I’m not the kind of girl you want to bring home to your parents, or anywhere for that matter. I don’t have a good job, and my car is always breaking down. But what really sets me apart from other people is that I am not perfect-far from it-and yet somehow nobody around here seems to mind so much.
Perfection isn’t everything – sometimes being different can be just as good.
The first time I saw my daughter playing on her own in her bedroom, completely happy without anyone else there giving instructions or telling her what to do… It was at this moment that I realized how much she needs me. And yet I think back to all those moments where society told us our child would be better off if we weren’t around so much. “If you want your kid to be successful, you need them to have their space.”
I’m a woman with anxiety and depression who is absolutely not ashamed of it because the strength of these women are inspiring and they show others like myself that it’s okay not being perfect”
I want you to be so happy when your children come home from school and see their mother waiting at the door with her arms open wide. I don’t belong in this club but it doesn’t mean that I can’t love those who do.”
Timothy Kurek, author of “The Cross In The Closet”
Mental health is just as important as physical health in our society.”
My mother has been by my side every day since I was born. She taught me how to love and she gave me confidence at an early age knowing that not everyone will accept us for who we are but there is always someone out there who will.
I’m proud to be gay and I love my mom for being so supportive.”
In the United States, more than one million children live with a parent who has been diagnosed as living with mental illness. The stigma surrounding this diagnosis can make it difficult for these parents to receive adequate care.”
Katherine Bologna Viola
“My mother had schizophrenia,” he said softly. “She was quite ill. She would go through periods of time where she couldn’t function or do anything at all and then there were times when she could work around the house, but only if we did everything for her.” -Norman Rockwell in his autobiography My Adventures As An Illustrator by Norman Rockwell
A child with an incarcerated parent can be exposed to the following adverse conditions:
(I) witnessing violence at home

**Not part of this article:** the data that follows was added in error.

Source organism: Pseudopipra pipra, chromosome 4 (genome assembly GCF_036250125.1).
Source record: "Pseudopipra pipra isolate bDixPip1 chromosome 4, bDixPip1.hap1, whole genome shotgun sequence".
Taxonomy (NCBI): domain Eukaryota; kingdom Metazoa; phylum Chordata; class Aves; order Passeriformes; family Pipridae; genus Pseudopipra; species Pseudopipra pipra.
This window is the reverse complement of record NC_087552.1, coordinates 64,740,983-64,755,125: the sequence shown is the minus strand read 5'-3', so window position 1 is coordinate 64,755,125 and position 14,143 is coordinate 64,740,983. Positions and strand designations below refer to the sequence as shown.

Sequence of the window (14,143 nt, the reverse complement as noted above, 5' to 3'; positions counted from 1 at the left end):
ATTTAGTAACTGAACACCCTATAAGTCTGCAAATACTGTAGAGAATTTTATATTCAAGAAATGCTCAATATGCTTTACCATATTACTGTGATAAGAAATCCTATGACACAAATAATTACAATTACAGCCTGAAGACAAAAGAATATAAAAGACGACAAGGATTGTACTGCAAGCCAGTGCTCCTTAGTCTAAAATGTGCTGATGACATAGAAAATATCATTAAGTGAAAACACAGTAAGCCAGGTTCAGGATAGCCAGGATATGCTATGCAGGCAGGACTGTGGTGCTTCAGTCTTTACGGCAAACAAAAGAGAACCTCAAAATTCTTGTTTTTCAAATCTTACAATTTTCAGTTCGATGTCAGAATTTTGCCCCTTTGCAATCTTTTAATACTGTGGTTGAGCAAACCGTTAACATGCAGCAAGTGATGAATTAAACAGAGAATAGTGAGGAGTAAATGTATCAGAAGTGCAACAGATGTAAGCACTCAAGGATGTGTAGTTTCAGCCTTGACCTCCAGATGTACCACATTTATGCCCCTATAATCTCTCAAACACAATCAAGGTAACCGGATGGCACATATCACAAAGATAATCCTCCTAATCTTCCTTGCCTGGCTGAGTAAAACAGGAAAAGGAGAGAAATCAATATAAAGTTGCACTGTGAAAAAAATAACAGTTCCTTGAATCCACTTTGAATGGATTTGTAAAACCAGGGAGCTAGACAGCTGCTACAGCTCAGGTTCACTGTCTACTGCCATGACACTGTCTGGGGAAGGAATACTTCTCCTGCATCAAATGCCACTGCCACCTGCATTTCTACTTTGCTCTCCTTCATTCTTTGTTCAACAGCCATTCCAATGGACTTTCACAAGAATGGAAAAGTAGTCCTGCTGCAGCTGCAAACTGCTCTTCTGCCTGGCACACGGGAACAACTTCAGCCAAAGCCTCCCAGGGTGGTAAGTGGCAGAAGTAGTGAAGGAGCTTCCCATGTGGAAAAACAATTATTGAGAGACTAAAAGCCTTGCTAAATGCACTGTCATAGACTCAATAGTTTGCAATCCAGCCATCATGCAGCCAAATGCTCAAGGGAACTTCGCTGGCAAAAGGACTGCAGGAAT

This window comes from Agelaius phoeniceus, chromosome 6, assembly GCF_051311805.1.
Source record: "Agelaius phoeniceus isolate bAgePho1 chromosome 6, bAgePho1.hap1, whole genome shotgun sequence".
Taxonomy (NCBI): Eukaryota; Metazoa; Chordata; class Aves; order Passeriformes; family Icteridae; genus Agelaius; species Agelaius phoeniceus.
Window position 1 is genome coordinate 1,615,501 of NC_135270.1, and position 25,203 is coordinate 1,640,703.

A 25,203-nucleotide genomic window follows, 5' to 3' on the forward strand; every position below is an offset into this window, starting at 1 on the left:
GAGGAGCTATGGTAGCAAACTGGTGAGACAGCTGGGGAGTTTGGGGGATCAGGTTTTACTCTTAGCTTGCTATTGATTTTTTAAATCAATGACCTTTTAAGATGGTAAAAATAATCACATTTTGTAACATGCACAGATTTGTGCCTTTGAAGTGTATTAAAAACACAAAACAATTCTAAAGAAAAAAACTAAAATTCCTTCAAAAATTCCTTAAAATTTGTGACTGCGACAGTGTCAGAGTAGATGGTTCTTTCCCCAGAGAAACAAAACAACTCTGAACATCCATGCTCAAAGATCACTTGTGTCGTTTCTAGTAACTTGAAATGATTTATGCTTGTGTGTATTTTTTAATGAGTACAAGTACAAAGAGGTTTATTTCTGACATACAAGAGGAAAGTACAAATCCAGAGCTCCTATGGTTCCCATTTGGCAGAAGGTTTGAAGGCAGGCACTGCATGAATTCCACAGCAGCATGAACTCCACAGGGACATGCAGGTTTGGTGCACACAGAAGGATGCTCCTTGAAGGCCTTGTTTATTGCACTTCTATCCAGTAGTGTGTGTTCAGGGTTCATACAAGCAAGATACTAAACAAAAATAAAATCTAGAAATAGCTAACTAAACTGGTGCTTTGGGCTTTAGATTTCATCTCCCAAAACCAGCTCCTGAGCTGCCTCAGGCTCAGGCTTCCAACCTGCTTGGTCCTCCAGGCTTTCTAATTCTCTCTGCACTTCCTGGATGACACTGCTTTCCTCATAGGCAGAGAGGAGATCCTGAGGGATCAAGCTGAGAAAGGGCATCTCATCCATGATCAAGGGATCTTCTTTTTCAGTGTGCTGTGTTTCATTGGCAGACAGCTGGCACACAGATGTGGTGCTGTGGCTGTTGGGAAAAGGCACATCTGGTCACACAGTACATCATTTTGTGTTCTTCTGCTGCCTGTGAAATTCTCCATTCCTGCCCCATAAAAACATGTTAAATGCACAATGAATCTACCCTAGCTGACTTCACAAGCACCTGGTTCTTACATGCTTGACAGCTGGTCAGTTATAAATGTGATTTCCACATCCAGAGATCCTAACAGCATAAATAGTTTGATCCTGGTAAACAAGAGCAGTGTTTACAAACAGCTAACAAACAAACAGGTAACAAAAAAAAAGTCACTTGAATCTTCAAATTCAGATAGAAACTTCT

(ii) neglect and abuse by caretakers
(iii) living in poverty or near-poverty levels of income. Amy Lerman
“In a perfect world our children wouldn’t have to learn about mental illness on their own, and we wouldn’t have to learn the hard way.” Katherine Bologna Viola
The article’s main point is that parents who are struggling mentally should take responsibility for themselves as well as their children because doing so will help them both feel better overall. “NAMI urges parents with mental health concerns to seek treatment and support, but also recognizes that not all families are able or willing to do so.”
Amy Lerman states in her article that “In a perfect world our children wouldn’t have to learn about mental illness on their own” which shows how parents need to take responsibility for themselves. She mentions the adverse conditions of witnessing violence at home, living in poverty or near-poverty levels of income, neglect, and abuse by caretakers. The lack of knowledge from caregivers can lead them into believing they’re doing something wrong when they may just be struggling mentally.
The main point is that if parents take better care of themselves then it will make their child feel more positive as well since both people in the household will be in a better mental state.
Lerman states that “It is important to understand how they are feeling and tell them it is not their fault.”
The article expresses different points of view on why mentally ill children don’t get help because there needs to be more understanding from parents and caregivers for those who need support as well as empathy.
Some people may feel like they just can’t handle what’s happening at home but with awareness, both parent and child can start making changes together which leads to building healthier relationships. Losing control doesn’t have to mean giving up hope; living healthy lives means recognizing when we need extra support, too.